Employers say they are sick of encountering new college graduates who lack job skills. And colleges are sick of hearing that their young alumni aren’t employable.
Could a new experiment to design employer-approved “badges” leave everyone a little less frustrated?
Employers and a diverse set of more than a half-dozen universities in the Washington area are about to find out, through a project that they hope will become a national model for workplace badges.
The effort builds on the burgeoning national movement for badges and other forms of “microcredentials.” It also pricks at much broader questions about the purpose and value of a college degree in an era when nearly nine out of 10 students say their top reason for going to college is to get a good job.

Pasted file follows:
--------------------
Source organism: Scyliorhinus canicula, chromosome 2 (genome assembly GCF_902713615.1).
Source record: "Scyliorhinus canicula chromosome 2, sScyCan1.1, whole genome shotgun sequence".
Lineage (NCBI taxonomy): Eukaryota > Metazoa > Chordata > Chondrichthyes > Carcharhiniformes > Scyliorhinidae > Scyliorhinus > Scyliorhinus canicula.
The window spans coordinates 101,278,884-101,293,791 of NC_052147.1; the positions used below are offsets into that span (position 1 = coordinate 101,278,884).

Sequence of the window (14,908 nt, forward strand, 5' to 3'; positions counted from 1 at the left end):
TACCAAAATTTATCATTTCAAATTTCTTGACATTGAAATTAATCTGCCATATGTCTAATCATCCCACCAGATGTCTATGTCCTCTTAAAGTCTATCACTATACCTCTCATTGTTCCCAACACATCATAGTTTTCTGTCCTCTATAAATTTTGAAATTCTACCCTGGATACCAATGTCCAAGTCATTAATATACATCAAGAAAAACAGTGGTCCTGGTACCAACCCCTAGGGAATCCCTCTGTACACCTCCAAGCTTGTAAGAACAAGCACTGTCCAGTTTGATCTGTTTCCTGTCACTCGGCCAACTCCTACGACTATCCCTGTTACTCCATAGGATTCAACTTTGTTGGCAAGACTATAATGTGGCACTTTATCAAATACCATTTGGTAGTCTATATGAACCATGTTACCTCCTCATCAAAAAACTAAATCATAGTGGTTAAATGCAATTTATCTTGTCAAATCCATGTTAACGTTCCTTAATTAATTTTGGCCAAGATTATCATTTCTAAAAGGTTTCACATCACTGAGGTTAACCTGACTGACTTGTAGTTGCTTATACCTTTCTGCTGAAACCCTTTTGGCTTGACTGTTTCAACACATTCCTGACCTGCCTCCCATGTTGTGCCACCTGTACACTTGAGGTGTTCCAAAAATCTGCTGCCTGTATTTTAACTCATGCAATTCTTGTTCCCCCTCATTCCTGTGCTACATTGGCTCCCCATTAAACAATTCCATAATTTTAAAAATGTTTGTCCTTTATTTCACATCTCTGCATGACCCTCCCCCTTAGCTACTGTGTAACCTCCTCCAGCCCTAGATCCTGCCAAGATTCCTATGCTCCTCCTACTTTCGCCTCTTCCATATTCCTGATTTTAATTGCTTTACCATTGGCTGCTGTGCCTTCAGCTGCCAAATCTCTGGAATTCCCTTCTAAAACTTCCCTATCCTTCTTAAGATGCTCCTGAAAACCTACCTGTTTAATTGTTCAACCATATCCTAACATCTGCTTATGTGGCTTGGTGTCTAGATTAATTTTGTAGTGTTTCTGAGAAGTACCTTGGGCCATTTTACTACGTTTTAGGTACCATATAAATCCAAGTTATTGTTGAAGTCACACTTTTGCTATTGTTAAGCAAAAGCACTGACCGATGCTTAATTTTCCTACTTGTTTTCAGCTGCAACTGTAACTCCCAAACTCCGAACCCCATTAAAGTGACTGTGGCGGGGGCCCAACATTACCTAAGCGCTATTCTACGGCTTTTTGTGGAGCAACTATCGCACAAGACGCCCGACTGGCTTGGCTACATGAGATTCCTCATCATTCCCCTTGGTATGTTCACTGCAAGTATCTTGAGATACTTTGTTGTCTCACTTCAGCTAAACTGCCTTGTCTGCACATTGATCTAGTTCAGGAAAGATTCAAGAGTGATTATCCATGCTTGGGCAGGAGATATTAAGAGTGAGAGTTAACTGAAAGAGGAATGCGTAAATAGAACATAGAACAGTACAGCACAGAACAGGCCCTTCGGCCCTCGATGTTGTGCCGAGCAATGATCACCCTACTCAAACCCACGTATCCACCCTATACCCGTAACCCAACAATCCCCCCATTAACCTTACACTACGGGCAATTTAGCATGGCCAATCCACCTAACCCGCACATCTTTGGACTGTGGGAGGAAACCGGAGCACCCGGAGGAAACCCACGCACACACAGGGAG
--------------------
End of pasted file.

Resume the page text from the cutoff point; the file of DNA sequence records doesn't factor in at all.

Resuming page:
The “21st Century Skills Badging Challenge” kicks off with a meeting on Thursday. For the next nine months, teams from the universities, along with employers and outside experts, will try to pinpoint the elements that underlie skills like leadership, effective storytelling, and the entrepreneurial mind-set. They’ll then try to find ways to assess students’ proficiency in those elements and identify outside organizations to validate those skills with badges that carry weight with employers. <Read more.>